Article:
Tics are involuntary, sudden muscle contractions of facial muscle groups. Thus, a person having facial tics may be prone to sudden eye blinking, squinting, nose wrinkling, grimacing or even producing sounds like clearing one's throat or coughing. Tics appear in the childhood, in most cases, and disappear as the child grows older. However, there are cases where the tics stay present with the person for the rest of his/her life.
Manifestations of Tics
Whenever a person prone to tics is frustrated or under stress, the tics themselves are bound to occur more frequently. Moreover, the sufferers commonly know when their tics are about to strike. They can counter a tick and prevent it, by staying concentrated and managing to relax a bit. Yet, there are cases where one's desire to control his/her tics results in escalation of tension, which only makes the tics occur more frequently, making matters worse. Even though many claim that tics are involuntary, recent researches have proven matters to be otherwise.
Tics are usually the simple facial movements mentioned above. However, people suffering from Tourette syndrome can have more complex tics. Either way, even though tics are harmless physically, they pose a great mental stress onto the sufferer, making his/her life and proper functioning difficult or, commonly, impossible.
Problems that People with Tics Face
Children are an especially endangered group. Namely, their peers are likely to laugh at their tics and pick on them for these unusual characteristics. Teachers may be inconsiderate regarding a child's tics as well. Children truly have difficulties managing their tics and suppressing them while adults may succeed in this task.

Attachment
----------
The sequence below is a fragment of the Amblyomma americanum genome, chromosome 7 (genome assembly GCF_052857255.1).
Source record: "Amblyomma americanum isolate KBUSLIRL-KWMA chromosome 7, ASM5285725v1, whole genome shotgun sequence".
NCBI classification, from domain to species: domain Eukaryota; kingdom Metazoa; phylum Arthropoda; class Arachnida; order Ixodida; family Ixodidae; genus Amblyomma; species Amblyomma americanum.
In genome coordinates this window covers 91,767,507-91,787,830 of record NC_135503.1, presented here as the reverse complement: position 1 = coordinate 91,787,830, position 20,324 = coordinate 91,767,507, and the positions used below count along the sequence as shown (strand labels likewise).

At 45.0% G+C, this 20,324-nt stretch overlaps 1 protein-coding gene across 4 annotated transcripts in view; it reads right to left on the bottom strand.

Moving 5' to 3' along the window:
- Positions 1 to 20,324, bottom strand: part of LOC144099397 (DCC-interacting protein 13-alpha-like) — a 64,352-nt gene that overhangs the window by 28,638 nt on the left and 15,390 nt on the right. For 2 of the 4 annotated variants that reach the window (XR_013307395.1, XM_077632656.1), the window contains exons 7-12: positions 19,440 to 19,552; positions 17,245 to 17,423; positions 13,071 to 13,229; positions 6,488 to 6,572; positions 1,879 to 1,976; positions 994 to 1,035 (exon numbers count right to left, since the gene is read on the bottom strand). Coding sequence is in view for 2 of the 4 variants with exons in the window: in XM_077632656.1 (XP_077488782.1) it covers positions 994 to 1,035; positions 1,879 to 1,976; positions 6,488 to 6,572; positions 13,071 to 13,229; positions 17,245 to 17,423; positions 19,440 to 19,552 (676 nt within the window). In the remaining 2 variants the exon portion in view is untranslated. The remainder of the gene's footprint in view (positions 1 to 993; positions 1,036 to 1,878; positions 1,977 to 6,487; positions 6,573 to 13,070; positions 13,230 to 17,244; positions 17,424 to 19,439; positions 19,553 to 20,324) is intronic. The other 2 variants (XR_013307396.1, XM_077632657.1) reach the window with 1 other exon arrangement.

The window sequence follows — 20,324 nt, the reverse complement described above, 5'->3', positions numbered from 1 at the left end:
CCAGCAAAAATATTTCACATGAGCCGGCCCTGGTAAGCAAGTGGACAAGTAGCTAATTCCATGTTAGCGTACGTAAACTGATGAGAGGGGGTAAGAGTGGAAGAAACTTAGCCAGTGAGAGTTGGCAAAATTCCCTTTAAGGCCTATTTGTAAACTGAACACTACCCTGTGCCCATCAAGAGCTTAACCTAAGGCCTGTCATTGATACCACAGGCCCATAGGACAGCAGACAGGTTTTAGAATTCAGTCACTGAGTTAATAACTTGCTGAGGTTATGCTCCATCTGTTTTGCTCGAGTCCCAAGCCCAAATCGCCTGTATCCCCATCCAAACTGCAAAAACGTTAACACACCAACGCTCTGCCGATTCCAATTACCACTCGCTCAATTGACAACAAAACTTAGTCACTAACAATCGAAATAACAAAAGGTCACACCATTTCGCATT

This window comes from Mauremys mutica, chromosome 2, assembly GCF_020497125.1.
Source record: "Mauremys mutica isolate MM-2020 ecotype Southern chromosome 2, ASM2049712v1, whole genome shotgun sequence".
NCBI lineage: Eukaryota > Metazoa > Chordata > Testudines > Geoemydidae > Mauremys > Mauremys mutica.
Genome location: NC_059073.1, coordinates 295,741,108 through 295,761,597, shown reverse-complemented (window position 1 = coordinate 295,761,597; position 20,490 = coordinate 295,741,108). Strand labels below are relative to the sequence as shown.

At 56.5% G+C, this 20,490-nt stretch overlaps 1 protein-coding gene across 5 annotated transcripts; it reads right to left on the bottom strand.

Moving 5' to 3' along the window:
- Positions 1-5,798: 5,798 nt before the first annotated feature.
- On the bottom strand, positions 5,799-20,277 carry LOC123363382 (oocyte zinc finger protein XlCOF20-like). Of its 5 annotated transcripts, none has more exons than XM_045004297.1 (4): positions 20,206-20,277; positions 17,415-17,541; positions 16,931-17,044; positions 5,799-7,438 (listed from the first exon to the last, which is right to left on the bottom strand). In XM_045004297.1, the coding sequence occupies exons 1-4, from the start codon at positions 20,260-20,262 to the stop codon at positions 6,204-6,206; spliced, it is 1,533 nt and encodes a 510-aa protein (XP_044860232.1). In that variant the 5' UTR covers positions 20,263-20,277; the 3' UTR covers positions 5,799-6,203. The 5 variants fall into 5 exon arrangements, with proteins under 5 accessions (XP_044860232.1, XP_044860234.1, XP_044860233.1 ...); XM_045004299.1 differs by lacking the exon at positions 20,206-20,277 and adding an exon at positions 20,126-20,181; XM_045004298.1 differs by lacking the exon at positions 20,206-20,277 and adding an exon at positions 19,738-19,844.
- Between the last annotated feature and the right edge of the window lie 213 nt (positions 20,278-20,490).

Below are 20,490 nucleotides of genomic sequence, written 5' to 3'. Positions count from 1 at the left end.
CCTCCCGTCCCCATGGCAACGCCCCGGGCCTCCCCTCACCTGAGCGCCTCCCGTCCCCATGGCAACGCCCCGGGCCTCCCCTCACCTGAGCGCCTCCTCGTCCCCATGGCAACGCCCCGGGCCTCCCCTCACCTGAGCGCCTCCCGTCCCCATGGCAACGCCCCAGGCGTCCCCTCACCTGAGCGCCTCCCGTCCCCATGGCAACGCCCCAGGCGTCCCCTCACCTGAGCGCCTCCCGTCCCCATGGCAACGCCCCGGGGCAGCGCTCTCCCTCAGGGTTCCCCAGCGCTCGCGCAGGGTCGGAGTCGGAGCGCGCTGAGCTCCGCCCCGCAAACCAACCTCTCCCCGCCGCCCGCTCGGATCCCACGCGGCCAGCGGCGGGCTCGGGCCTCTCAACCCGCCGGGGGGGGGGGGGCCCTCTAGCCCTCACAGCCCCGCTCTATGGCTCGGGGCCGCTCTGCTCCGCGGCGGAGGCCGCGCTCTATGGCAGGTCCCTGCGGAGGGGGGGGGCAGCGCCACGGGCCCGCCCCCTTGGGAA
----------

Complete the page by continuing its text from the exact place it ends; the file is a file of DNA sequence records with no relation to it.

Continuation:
Speaking of adults with tics, they too experience social problems. Basically, the tics can be tiring and may lead to lack of self-esteem, triggering relationship problems and numerous other social complications in lives of affected adults.
Possible Treatment for Facial Tics
Some of the most successful treatments for facial tics are psychotherapy and hypnosis, as well as neuro-linguistic programming. Psychotherapy unravels the hidden causes behind facial tics, usually located deeply into the sufferer's subconsciousness. Once these emotional causes are pinpointed, the person can learn how to cope better with the cause, suppressing facial tics. Sometimes, when all else fails, a person's subconsciousness is reprogrammed so that the twitches take place in the toes instead of affecting the face.
Finally, self-hypnosis and neuro-linguistic programming are the two skills which can help a person get rid of facial tics once and for all, without ever needing to take drugs or suffer from their terrible side-effects.